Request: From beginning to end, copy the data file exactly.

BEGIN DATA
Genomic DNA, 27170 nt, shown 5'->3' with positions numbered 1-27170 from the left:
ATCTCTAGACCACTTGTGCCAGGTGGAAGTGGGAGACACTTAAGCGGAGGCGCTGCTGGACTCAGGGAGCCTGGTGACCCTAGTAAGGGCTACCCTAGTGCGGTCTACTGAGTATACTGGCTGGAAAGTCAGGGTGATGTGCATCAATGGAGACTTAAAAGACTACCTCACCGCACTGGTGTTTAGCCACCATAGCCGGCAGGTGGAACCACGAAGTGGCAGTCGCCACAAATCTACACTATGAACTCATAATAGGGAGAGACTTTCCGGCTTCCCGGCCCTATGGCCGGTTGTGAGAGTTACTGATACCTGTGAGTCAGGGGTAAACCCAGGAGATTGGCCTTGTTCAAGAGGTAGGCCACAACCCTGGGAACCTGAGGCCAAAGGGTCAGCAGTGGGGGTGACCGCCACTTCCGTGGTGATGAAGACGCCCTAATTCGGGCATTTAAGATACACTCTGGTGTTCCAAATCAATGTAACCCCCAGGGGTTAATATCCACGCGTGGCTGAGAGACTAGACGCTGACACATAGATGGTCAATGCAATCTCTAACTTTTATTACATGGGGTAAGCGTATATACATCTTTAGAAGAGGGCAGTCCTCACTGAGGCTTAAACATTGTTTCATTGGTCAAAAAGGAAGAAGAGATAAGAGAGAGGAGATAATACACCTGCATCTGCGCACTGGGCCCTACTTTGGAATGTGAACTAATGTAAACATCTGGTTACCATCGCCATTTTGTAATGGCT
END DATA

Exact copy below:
Genomic DNA, 27170 nt, shown 5'->3' with positions numbered 1-27170 from the left:
ATCTCTAGACCACTTGTGCCAGGTGGAAGTGGGAGACACTTAAGCGGAGGCGCTGCTGGACTCAGGGAGCCTGGTGACCCTAGTAAGGGCTACCCTAGTGCGGTCTACTGAGTATACTGGCTGGAAAGTCAGGGTGATGTGCATCAATGGAGACTTAAAAGACTACCTCACCGCACTGGTGTTTAGCCACCATAGCCGGCAGGTGGAACCACGAAGTGGCAGTCGCCACAAATCTACACTATGAACTCATAATAGGGAGAGACTTTCCGGCTTCCCGGCCCTATGGCCGGTTGTGAGAGTTACTGATACCTGTGAGTCAGGGGTAAACCCAGGAGATTGGCCTTGTTCAAGAGGTAGGCCACAACCCTGGGAACCTGAGGCCAAAGGGTCAGCAGTGGGGGTGACCGCCACTTCCGTGGTGATGAAGACGCCCTAATTCGGGCATTTAAGATACACTCTGGTGTTCCAAATCAATGTAACCCCCAGGGGTTAATATCCACGCGTGGCTGAGAGACTAGACGCTGACACATAGATGGTCAATGCAATCTCTAACTTTTATTACATGGGGTAAGCGTATATACATCTTTAGAAGAGGGCAGTCCTCACTGAGGCTTAAACATTGTTTCATTGGTCAAAAAGGAAGAAGAGATAAGAGAGAGGAGATAATACACCTGCATCTGCGCACTGGGCCCTACTTTGGAATGTGAACTAATGTAAACATCTGGTTACCATCGCCATTTTGTAATGGCT